Brill Research Perspectives, International Water Law

 

A number of researchers and authors face the dilemma of publishing a research outcome that is deemed too long for journal articles and too short for a book. Indeed, most journals impose a limit on the number of words for an article. This limit has been consistently low, ranging from 6,000 to 8,000 words. On the other hand, most reputable book publishers would not consider for publication any manuscript that is less than 100,000 words. This leaves a large area of research product that fits neither the journal’s rules nor the book publishers’ requirements and that is out of reach of readers, which hinders dissemination of the results of such research.

To fill this critical gap, Brill has decided to start a series of journals specifically designed for this kind of research output, Brill Research Perspectives (BRP).

One of the journals under the Series, Brill Research Perspectives, International Water Law, is dedicated entirely, as its title suggests, to international water law. It is intended to be a hybrid journal and reference publication that combines the verification of peer review of journals, the high usage of reference works, and the pedagogy of textbooks. The Journal will be published in four issues per year, each of which comprises a uniquely focused, single monograph of 20,000 to 40,000 words (50 to 100 pages) that provides a comprehensive survey and critical analysis of and commentary on the state of scholarship for a given topic and includes an executive summary and a comprehensive bibliography. The Journal is intended for international water law professors, researchers, graduate and undergraduate students, and practitioners.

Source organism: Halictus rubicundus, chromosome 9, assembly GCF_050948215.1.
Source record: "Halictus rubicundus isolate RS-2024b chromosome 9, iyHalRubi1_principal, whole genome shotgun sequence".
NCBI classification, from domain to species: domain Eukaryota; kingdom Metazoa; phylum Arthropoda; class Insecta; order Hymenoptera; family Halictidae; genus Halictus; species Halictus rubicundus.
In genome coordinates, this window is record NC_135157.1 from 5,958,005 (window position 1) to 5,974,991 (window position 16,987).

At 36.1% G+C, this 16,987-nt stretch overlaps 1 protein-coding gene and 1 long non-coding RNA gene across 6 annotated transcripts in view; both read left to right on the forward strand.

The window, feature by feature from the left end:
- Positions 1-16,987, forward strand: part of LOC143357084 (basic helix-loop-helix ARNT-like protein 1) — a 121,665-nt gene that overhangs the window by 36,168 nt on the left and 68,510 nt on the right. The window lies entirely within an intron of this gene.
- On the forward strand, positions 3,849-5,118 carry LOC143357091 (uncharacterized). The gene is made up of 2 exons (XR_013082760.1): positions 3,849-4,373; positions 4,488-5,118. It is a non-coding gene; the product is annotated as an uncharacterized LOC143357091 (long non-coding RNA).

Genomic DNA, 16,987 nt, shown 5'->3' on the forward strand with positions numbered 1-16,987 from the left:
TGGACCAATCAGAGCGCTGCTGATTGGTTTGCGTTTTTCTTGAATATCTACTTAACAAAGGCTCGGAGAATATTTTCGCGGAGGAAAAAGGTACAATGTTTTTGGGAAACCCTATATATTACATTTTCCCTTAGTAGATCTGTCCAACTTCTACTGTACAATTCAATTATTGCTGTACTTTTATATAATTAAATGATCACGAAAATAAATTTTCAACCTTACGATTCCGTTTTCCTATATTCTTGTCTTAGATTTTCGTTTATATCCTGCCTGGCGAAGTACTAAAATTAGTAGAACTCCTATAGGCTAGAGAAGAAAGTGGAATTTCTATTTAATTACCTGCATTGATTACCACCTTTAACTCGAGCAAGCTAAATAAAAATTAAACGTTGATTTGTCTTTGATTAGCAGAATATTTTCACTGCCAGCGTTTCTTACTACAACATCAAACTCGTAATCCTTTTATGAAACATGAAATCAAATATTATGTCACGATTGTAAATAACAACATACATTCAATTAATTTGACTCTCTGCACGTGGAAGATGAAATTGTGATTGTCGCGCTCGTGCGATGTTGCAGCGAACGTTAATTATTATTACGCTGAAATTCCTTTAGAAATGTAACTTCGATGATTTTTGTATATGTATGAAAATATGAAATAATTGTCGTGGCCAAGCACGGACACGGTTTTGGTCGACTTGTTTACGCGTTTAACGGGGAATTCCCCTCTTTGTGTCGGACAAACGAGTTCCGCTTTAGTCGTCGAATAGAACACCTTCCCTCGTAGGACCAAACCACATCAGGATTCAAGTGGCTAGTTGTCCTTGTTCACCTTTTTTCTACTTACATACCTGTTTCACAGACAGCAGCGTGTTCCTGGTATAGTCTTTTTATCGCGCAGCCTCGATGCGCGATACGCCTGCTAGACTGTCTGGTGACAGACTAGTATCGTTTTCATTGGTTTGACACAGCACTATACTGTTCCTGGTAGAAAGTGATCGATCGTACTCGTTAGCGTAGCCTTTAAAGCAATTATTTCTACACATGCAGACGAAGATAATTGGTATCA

Issues can be updated periodically by authors to revitalize commentary and to ensure currency of information, analysis, and citations. Each issue is assigned both a DOI and an ISBN, and both online and print (paperback) subscriptions will be available; single issues will also be available for purchase.